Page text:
Hot City’s “Goodbye, Ruby Tuesday” Sports Great Cast But Lacks Dramatic Punch

Nicole Angeli as Lynn and Peggy Billo as her mother struggle for Lynn’s duffel bag in Hot City Theatre’s production of EM Lewis’ “Goodbye, Ruby Tuesday.”

Hot City Theatre continues their season with a play that you root for but begs the question, where’s the dramatic crux? While the story of a woman who needs to leave her husband and her family to pursue a career in commercial fishing has a valid premise, it seems to overemphasize the focus and the reactions of those involved. So “Goodbye, Ruby Tuesday” becomes a play without a lot of punch but one that is buoyed by a stellar cast.

This is a 70 minute one act but the point is made in the first ten minutes and then we seem to be beating a dead horse to get to the inevitable conclusion. Lynn doesn’t want to cut ties with her husband or her eccentric family, she just feels the need to get away for some time and do something completely foreign to her everyday life. We first encounter the reactions of her family on the morning she is about to leave on her quest. Her mother attempts to “hide” her duffel bag to postpone her departure, her father is befuddled by her actions and thinks taking her fishing at the local lake will satisfy this urge. Her brother, closeted only to the parents, and his lover also try to change her mind. When her husband finally arrives he is flush with bravado but, like the rest of the family, finally concedes to her wishes.

Nicole Angeli is solid as Lynn. She is battling these demons which are drawing her away- at least temporarily- from her family and her cat and can’t really articulate what the problem is. Peggy Billo is simply delightful as the scatter-brained mother who seems to have an obsession with keeping her family fed as eggs, toast and coffee constantly appear in front of everyone. And Joe Hanrahan gives a marvelously low-key performance as the father who seems to stay without a clue throughout the entire play.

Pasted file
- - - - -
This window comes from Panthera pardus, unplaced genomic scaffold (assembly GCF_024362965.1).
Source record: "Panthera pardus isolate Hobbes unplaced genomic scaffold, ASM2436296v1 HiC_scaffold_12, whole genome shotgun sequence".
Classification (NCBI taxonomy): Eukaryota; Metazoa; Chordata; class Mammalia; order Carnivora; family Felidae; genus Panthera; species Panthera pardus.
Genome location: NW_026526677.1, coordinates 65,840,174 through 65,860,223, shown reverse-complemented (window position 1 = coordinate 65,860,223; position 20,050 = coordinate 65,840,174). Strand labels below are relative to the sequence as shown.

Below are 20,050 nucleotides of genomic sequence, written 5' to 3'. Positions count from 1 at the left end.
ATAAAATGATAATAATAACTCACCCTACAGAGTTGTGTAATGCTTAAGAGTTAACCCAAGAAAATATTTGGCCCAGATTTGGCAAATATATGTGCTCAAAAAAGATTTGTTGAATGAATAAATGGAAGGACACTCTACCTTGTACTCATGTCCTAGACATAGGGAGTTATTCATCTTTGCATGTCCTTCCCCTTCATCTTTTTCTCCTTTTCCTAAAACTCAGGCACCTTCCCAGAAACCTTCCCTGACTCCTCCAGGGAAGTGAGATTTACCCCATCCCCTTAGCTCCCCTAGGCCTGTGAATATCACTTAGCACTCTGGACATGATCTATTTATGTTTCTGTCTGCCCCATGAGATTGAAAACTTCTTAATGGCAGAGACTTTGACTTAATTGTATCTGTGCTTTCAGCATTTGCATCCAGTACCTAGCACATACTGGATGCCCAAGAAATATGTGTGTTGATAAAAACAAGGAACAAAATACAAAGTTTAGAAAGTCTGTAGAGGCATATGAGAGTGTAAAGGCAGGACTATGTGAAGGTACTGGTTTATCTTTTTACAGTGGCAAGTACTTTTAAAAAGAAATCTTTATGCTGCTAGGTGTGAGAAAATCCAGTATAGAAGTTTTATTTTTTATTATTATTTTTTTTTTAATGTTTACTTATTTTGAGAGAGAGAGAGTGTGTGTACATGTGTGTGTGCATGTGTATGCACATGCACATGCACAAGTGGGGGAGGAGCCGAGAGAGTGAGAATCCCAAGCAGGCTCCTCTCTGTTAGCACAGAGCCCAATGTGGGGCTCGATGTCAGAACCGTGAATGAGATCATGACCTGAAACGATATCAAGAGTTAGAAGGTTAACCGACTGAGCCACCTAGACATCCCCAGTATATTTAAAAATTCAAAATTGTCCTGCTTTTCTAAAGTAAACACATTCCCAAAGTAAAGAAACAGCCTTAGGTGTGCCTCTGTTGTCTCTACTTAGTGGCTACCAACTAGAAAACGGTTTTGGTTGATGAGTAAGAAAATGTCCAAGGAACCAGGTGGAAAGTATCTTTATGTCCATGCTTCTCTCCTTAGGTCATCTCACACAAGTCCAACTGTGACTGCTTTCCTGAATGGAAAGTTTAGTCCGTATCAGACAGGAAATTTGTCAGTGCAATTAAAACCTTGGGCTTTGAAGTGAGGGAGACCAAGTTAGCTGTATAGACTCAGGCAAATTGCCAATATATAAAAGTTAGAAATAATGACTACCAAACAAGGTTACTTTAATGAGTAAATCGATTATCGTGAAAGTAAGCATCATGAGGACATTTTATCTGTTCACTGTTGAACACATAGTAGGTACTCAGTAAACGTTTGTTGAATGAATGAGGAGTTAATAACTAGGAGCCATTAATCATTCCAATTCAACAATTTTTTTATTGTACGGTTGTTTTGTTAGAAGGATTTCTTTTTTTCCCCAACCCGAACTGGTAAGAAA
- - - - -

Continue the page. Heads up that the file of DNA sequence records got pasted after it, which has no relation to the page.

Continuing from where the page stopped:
Joe Hanrahan as the father tries to convince his daughter, Lynn, played by Nicole Angeli to go fishing in “Goodbye, Ruby Tuesday” at Hot City Theatre.

Charlie Barron is perfect as the brother who even comes out to his parents in a last-ditch effort to keep his sister at the old homestead. Rusty Gunther is fine as his significant other while Eric White does a great job in transforming from bluster and rage to kindness and understanding. Bill Whitaker has directed with a keen eye to detail and the exquisite set design of Sean Savoie adds to the family drama.

Playwright EM Lewis has the kernel of a great idea but fails to bring the necessary drama to make this family crisis seem all that critical. You see  the emotions and you understand the dilemma but it doesn’t seem to be enough to make the whole story believable. Some re-writes seem to be in order. “Goodbye, Ruby Tuesday” was the winner in Hot City’s new plays contest last year and it seems a worthy contender but could use some work before it becomes stage-ready.

“Goodbye, Ruby Tuesday” is worth the effort, however, for the great cast and to see a play in progress as it attempts to make it to the big time. Catch it through September 22nd at Hot City Theatre in the Kranzberg Arts Center. Call 314-289-4063 or get online at http://www.hotcitytheatre.org for tickets or more information.

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